May 24, 2010
4-H brings youngsters outside
Camp Owahta in Solon hosts annual forestry weekend for children
SOLON — Midday Saturday, Gabrielle Thompson, 9, stood in the shade of trees and focused her attention on an insect inside a clear plastic container.
She stood staring through her glasses as the bug moved.
Keeping the bug was only temporary, she said — she had been catching and releasing bugs, including caterpillars, since the morning.
Thompson and other children who attended the 4th Annual 4-H Forestry Weekend at Camp Owahta in Solon, collected bugs and observed the forest ecosystem.
About 30 children, from all over the state, participated in the camp, along with some parents.
It was held Friday through Sunday as a way to teach about the environment.
Activities at the three-day camp included an introduction to forestry, learning about tree identification, pest hike, hiking, learning to read a map and compass.
Gary Goff, the event’s co-director, discussed careers in forestry. The careers fall into four categories — production, protection, recreation and education — and include occupations in horticulture, timber industry and even education.
Rebecca Hargrave, co-director of the camp, showed the campers items that illustrated the biodiversity existing in New York state forests.
Hargrave showed students a branch with black knot, a deadly infestation that grows on cherry trees. It is cankerous and will kill the branch, trunk and roots of the tree. She also showed them several other things found in a forest, such as a log teeming with fungus.
Usually, a log could be used for firewood if dry enough, but as Hargrave explained, once a log is riddled with fungus, it is useless as firewood. Once it is infested with fungus, the role of the log is to continue to decay and add nutrients back into the environment.
“It’s just really neat to see how well the kids do,” Hargrave said, after forestry weekend was over. She said she noticed an improvement in forest knowledge from returning campers and a strong interest from both, returning and new campers.
Later in the day, the campers went on a hike on surrounding land of the 128-acre facility. They were told to collect items from the forest.
On the hike, Sam Quinn-Jacobs found tent caterpillars eating on a few green leaves. Tent caterpillars are readily seen in Cortland County. Tent caterpillars create webbed nests in trees, a process required for them to develop into moths. The process is required for the caterpillars’ survival but can be deadly to its host, the trees. Tent caterpillars are voracious eaters, damaging trees and depriving them of nutrients as they eat on the leaves of trees.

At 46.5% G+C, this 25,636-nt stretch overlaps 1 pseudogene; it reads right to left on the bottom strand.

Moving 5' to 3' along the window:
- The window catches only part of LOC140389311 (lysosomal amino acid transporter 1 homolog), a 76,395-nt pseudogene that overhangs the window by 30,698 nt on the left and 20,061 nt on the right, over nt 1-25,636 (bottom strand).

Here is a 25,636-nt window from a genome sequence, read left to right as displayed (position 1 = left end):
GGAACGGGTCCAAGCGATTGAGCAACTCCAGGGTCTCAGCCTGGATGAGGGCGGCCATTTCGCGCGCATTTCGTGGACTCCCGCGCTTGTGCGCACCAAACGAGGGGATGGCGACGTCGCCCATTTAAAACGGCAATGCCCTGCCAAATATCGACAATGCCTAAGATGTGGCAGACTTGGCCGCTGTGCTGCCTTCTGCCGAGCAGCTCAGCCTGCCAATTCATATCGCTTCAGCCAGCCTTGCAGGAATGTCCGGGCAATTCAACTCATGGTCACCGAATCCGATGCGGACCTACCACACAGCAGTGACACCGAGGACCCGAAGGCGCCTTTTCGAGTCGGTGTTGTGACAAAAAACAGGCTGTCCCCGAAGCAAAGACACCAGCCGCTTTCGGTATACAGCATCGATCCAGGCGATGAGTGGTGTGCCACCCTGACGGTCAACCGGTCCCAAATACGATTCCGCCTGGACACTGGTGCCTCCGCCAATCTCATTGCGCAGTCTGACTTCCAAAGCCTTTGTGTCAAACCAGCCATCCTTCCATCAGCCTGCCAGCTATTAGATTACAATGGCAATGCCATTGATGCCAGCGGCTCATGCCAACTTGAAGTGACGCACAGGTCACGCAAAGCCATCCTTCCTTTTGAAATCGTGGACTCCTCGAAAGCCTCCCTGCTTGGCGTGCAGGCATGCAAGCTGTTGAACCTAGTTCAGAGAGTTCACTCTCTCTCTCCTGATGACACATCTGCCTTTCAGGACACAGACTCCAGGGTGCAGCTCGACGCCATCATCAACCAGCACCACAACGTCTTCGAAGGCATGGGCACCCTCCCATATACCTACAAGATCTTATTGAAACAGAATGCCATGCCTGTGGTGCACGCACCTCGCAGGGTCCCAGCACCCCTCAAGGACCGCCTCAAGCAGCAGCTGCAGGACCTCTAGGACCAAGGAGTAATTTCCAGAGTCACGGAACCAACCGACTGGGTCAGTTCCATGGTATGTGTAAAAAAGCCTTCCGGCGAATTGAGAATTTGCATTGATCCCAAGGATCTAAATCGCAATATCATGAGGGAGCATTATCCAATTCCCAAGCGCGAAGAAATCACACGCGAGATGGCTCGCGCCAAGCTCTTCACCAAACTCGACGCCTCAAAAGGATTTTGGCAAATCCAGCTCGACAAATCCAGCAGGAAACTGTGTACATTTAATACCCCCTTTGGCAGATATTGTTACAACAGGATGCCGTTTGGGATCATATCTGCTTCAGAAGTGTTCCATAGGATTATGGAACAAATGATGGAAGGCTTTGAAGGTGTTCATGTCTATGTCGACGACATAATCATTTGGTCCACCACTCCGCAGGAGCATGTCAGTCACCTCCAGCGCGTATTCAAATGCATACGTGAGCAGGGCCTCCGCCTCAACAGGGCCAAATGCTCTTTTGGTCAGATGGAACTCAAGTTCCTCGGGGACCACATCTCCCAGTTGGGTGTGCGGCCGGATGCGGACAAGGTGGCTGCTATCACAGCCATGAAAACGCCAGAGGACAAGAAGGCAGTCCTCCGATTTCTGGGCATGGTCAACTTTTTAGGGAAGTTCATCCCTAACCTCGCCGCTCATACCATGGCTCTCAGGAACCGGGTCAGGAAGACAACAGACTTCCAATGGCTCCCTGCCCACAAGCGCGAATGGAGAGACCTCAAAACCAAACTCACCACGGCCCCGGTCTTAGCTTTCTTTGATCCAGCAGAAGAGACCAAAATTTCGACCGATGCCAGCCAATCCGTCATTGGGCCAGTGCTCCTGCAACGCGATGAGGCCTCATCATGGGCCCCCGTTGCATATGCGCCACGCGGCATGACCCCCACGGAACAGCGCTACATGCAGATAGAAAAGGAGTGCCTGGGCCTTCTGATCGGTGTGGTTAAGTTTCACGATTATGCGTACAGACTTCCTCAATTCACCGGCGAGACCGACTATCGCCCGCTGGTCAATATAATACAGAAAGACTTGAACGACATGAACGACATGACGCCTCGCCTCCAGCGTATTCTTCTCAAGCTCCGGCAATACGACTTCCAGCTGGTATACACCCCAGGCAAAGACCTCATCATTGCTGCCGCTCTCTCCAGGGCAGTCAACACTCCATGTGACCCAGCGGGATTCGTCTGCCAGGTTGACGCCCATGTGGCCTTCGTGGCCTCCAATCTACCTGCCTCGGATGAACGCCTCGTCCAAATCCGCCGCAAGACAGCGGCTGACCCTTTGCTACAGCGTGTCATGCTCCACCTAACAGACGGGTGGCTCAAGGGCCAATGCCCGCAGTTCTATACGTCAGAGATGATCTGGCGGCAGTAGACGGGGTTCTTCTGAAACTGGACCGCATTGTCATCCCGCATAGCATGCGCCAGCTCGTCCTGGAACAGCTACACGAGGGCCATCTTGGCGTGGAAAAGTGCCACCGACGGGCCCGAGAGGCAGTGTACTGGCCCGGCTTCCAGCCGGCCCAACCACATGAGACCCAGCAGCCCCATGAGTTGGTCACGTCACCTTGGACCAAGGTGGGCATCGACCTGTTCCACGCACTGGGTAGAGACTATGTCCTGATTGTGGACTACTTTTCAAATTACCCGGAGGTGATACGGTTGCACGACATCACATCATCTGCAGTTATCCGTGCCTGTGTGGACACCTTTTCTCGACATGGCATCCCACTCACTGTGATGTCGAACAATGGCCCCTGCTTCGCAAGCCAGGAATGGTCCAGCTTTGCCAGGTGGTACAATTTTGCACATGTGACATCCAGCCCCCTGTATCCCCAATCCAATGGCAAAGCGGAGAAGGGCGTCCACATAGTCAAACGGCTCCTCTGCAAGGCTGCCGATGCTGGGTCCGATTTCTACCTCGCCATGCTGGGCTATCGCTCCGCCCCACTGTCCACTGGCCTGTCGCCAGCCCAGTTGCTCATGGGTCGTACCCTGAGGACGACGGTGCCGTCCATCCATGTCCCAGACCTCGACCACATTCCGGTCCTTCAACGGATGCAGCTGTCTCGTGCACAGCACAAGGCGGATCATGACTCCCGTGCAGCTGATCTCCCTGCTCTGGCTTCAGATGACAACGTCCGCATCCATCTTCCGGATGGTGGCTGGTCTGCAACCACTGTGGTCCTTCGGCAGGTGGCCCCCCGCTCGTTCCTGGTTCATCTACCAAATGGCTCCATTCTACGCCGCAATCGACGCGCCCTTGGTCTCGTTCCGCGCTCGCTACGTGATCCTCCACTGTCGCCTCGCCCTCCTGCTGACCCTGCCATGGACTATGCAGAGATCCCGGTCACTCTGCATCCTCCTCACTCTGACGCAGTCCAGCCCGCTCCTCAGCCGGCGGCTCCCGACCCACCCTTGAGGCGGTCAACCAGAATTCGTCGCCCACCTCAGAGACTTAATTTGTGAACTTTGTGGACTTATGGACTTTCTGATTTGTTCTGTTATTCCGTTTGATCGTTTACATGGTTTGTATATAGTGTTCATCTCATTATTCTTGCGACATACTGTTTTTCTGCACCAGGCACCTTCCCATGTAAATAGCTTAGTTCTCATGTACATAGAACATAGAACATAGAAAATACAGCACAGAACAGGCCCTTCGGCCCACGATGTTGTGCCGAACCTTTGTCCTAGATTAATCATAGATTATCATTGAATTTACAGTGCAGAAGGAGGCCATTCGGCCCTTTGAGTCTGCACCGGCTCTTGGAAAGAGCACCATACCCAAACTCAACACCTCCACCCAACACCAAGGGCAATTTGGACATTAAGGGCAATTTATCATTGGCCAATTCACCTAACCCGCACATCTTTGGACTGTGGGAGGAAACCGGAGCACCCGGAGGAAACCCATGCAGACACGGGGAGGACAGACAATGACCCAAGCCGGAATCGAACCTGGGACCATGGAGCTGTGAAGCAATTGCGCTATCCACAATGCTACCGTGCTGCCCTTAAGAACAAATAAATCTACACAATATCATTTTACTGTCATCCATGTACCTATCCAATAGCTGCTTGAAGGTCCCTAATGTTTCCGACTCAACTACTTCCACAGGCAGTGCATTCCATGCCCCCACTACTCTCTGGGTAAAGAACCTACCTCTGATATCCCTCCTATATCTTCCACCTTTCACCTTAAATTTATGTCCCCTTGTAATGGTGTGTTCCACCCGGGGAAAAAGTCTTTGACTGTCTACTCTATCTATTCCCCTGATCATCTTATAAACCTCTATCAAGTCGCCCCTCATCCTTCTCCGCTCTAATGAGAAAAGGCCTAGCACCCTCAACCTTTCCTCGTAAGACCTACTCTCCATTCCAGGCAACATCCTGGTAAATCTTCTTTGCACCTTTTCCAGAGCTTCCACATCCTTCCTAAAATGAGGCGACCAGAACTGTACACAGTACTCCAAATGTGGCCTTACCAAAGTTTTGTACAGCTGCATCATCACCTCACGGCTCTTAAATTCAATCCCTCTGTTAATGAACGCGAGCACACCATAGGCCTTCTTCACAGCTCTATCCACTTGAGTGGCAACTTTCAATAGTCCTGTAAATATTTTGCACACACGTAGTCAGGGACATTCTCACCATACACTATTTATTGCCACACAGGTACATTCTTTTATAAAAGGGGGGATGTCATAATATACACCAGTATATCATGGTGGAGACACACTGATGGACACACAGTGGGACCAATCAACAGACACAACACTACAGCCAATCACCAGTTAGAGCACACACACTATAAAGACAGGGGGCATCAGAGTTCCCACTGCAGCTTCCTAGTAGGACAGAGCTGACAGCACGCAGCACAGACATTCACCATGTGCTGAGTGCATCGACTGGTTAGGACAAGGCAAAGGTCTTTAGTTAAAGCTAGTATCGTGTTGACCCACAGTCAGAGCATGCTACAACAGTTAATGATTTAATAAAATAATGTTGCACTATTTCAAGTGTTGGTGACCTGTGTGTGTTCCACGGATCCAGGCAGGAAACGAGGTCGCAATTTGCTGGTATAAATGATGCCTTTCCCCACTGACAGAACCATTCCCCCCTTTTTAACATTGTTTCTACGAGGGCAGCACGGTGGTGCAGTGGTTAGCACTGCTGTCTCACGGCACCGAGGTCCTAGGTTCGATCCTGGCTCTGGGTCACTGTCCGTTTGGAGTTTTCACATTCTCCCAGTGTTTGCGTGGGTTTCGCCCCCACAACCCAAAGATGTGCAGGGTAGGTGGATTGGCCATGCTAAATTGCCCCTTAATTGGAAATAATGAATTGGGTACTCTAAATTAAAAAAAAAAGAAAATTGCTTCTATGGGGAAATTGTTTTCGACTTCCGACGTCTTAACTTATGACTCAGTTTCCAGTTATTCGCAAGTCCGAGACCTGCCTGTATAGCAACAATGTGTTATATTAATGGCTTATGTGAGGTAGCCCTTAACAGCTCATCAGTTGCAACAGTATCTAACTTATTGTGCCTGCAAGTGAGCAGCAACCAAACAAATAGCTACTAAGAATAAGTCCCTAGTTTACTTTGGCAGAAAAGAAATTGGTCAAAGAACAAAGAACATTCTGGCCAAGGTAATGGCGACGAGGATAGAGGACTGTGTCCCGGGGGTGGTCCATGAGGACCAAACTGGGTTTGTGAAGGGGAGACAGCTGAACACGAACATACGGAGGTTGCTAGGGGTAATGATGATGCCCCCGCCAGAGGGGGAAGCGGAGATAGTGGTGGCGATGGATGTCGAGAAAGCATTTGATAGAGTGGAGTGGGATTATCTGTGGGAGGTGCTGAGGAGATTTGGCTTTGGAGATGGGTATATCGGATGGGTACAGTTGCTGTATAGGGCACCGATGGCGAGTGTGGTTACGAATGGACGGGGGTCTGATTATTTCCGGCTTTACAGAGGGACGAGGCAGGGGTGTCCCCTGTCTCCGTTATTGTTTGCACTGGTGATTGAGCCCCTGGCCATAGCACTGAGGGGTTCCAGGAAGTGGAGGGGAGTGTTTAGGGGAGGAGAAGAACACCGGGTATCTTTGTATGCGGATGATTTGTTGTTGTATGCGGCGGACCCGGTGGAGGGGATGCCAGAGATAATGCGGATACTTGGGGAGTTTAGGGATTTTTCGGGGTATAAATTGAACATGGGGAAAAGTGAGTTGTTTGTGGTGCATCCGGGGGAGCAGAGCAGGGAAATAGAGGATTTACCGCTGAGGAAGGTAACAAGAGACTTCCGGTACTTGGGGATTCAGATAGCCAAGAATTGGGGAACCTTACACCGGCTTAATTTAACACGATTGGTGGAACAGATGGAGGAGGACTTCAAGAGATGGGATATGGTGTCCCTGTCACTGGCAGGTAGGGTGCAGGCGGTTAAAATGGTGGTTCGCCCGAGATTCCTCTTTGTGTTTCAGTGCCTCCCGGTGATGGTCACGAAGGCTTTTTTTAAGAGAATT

Despite the presence of mosquitoes and flies, Quinn-Jacobs, 10, said he liked being out in the forest.
“I like it. I know which plants are wild edibles. I learned how to survive when you’re out on you’re own,” said Quinn-Jacobs.
His older brother, Don, 20, accompanied him at the camp. The elder Quinn-Jacobs works as a forest technician and appreciates his little brother’s interests in learning about the world around him.
“It’s important that he understands how the environment he lives in works,” said Don Quinn-Jacobs.
Thompson’s parents feel the same way.
“It’s important that people appreciate nature in its true beauty,” said Thompson’s mother, Jacquie. “When you look around, you’re seeing the hand of God.”
Jacquie Thompson, a teacher, and her husband, Gary Thompson, a landscaper, are from Kingston, Jamaica, where the prosperity of the natural environment largely affects jobs for Jamaicans in many sectors— including farming, fishing and even tourism. They wanted to instill the importance of appreciating the environment in their American-born children.
“Everything begins with the youngest of us,” Jacquie Thompson said.
A portion of the funding, about $300 annually for the weekend, comes from the southern Finger Lakes chapter of the New York State Forest Owners Association. Campers and their chaperones pay $35 to attend forestry weekend.
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